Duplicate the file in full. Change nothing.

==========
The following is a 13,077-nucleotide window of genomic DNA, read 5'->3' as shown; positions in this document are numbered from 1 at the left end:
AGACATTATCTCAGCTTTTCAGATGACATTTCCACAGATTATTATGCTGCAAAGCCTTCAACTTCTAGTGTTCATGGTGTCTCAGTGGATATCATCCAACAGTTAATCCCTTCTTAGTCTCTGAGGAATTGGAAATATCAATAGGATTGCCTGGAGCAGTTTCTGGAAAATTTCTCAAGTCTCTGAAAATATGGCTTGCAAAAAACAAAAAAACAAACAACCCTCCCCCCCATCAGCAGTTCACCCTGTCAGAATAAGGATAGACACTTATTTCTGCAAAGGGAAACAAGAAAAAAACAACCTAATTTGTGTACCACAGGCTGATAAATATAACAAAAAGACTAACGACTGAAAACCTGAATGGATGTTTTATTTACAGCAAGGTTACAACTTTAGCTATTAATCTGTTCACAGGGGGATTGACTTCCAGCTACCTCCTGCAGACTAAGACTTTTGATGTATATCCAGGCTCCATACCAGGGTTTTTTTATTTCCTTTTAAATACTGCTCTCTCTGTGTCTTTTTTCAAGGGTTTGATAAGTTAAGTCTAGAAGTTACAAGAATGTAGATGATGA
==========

The following is a 13,077-nucleotide window of genomic DNA, read 5'->3' as shown; positions in this document are numbered from 1 at the left end:
AGACATTATCTCAGCTTTTCAGATGACATTTCCACAGATTATTATGCTGCAAAGCCTTCAACTTCTAGTGTTCATGGTGTCTCAGTGGATATCATCCAACAGTTAATCCCTTCTTAGTCTCTGAGGAATTGGAAATATCAATAGGATTGCCTGGAGCAGTTTCTGGAAAATTTCTCAAGTCTCTGAAAATATGGCTTGCAAAAAACAAAAAAACAAACAACCCTCCCCCCCATCAGCAGTTCACCCTGTCAGAATAAGGATAGACACTTATTTCTGCAAAGGGAAACAAGAAAAAAACAACCTAATTTGTGTACCACAGGCTGATAAATATAACAAAAAGACTAACGACTGAAAACCTGAATGGATGTTTTATTTACAGCAAGGTTACAACTTTAGCTATTAATCTGTTCACAGGGGGATTGACTTCCAGCTACCTCCTGCAGACTAAGACTTTTGATGTATATCCAGGCTCCATACCAGGGTTTTTTTATTTCCTTTTAAATACTGCTCTCTCTGTGTCTTTTTTCAAGGGTTTGATAAGTTAAGTCTAGAAGTTACAAGAATGTAGATGATGA